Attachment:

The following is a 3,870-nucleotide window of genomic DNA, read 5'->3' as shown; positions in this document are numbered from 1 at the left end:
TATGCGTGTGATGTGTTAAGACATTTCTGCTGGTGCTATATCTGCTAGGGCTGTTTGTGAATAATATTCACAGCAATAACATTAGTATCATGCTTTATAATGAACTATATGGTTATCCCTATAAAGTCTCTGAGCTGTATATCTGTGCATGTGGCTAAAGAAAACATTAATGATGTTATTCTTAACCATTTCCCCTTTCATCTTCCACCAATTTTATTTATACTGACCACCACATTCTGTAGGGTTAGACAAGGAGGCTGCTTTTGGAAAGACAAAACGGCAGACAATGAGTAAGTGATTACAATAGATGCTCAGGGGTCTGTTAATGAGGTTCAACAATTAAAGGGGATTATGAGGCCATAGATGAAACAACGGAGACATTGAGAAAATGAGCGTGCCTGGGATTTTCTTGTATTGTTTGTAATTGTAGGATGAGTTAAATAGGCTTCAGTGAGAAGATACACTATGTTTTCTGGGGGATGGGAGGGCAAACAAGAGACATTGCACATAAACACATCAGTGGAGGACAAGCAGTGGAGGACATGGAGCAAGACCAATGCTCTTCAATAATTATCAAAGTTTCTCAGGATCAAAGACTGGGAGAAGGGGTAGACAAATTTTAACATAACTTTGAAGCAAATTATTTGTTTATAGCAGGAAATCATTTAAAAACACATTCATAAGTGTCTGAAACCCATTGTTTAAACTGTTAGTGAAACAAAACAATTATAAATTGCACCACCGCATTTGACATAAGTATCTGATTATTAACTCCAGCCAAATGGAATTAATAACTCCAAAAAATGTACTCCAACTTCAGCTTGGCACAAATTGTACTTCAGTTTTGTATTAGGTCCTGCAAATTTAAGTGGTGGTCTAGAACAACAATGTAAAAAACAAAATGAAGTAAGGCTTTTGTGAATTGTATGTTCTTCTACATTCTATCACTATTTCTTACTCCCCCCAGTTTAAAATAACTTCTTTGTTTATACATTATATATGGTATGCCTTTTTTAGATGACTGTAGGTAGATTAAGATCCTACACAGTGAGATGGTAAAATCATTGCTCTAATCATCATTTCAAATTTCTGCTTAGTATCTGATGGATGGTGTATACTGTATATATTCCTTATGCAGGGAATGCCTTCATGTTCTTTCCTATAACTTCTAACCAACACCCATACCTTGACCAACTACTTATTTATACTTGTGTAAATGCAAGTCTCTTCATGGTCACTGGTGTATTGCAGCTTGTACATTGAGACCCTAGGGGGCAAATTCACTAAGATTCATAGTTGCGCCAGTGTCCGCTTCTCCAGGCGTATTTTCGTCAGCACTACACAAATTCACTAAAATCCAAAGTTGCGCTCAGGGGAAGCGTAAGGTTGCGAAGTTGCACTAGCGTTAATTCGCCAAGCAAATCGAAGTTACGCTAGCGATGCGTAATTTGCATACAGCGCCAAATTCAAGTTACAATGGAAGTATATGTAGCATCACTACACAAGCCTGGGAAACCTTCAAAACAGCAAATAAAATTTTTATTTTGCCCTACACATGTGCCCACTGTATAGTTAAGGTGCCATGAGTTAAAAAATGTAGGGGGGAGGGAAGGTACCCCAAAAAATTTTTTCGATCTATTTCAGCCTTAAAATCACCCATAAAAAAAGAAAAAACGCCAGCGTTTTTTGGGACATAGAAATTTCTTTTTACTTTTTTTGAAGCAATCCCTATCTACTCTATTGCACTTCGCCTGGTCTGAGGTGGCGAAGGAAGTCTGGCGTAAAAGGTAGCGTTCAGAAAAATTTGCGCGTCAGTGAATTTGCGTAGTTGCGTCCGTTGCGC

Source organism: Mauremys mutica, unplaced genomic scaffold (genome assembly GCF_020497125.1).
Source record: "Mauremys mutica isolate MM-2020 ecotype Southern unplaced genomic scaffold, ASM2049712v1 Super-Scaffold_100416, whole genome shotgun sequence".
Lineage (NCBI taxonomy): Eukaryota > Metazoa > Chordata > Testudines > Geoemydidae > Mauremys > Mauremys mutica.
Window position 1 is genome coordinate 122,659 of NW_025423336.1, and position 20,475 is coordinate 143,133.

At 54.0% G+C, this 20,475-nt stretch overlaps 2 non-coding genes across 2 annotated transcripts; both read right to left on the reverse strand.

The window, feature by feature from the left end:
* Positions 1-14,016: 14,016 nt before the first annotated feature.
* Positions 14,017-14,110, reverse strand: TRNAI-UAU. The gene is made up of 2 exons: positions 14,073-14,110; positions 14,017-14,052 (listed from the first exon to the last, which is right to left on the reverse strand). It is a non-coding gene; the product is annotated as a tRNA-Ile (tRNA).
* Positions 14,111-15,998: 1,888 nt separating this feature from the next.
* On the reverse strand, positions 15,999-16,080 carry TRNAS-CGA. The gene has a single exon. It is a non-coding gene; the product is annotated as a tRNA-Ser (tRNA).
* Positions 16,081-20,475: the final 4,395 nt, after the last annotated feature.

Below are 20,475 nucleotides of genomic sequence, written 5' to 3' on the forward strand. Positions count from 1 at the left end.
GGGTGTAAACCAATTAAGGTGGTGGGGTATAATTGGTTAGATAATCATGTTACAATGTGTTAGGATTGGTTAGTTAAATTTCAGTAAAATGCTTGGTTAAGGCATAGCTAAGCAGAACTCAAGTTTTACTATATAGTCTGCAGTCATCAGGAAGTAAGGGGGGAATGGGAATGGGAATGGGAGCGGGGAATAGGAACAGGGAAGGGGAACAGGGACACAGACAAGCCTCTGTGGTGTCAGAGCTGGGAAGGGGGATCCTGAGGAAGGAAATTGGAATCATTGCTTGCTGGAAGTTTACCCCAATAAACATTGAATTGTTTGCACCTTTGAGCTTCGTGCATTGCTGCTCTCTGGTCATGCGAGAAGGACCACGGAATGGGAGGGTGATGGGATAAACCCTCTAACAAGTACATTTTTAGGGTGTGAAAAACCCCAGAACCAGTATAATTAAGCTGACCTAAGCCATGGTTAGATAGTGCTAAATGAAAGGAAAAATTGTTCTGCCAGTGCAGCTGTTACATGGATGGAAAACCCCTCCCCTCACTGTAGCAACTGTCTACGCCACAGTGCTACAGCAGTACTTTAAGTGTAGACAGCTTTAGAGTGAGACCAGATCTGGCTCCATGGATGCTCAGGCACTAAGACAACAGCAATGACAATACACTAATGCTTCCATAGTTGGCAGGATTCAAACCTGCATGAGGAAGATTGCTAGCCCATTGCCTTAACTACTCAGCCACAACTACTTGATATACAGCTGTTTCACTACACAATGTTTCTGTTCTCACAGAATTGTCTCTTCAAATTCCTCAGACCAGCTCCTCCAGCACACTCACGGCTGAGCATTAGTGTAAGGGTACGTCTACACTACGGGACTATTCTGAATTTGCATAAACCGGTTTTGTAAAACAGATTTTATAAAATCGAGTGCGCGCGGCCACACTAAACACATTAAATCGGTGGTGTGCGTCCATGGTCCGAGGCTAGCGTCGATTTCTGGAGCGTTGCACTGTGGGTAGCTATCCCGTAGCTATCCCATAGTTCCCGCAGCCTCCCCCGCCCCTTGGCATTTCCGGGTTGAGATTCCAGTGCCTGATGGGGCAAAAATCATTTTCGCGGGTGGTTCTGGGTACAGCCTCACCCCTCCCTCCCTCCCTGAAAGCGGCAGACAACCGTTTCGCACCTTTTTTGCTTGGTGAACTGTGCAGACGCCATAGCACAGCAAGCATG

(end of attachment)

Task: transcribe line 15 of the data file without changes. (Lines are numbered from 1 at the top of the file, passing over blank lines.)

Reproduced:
GGGTGTAAACCAATTAAGGTGGTGGGGTATAATTGGTTAGATAATCATGTTACAATGTGTTAGGATTGGTTAGTTAAATTTCAGTAAAATGCTTGGTTAAGGCATAGCTAAGCAGAACTCAAGTTTTACTATATAGTCTGCAGTCATCAGGAAGTAAGGGGGGAATGGGAATGGGAATGGGAGCGGGGAATAGGAACAGGGAAGGGGAACAGGGACACAGACAAGCCTCTGTGGTGTCAGAGCTGGGAAGGGGGATCCTGAGGAAGGAAATTGGAATCATTGCTTGCTGGAAGTTTACCCCAATAAACATTGAATTGTTTGCACCTTTGAGCTTCGTGCATTGCTGCTCTCTGGTCATGCGAGAAGGACCACGGAATGGGAGGGTGATGGGATAAACCCTCTAACAAGTACATTTTTAGGGTGTGAAAAACCCCAGAACCAGTATAATTAAGCTGACCTAAGCCATGGTTAGATAGTGCTAAATGAAAGGAAAAATTGTTCTGCCAGTGCAGCTGTTACATGGATGGAAAACCCCTCCCCTCACTGTAGCAACTGTCTACGCCACAGTGCTACAGCAGTACTTTAAGTGTAGACAGCTTTAGAGTGAGACCAGATCTGGCTCCATGGATGCTCAGGCACTAAGACAACAGCAATGACAATACACTAATGCTTCCATAGTTGGCAGGATTCAAACCTGCATGAGGAAGATTGCTAGCCCATTGCCTTAACTACTCAGCCACAACTACTTGATATACAGCTGTTTCACTACACAATGTTTCTGTTCTCACAGAATTGTCTCTTCAAATTCCTCAGACCAGCTCCTCCAGCACACTCACGGCTGAGCATTAGTGTAAGGGTACGTCTACACTACGGGACTATTCTGAATTTGCATAAACCGGTTTTGTAAAACAGATTTTATAAAATCGAGTGCGCGCGGCCACACTAAACACATTAAATCGGTGGTGTGCGTCCATGGTCCGAGGCTAGCGTCGATTTCTGGAGCGTTGCACTGTGGGTAGCTATCCCGTAGCTATCCCATAGTTCCCGCAGCCTCCCCCGCCCCTTGGCATTTCCGGGTTGAGATTCCAGTGCCTGATGGGGCAAAAATCATTTTCGCGGGTGGTTCTGGGTACAGCCTCACCCCTCCCTCCCTCCCTGAAAGCGGCAGACAACCGTTTCGCACCTTTTTTGCTTGGTGAACTGTGCAGACGCCATAGCACAGCAAGCATG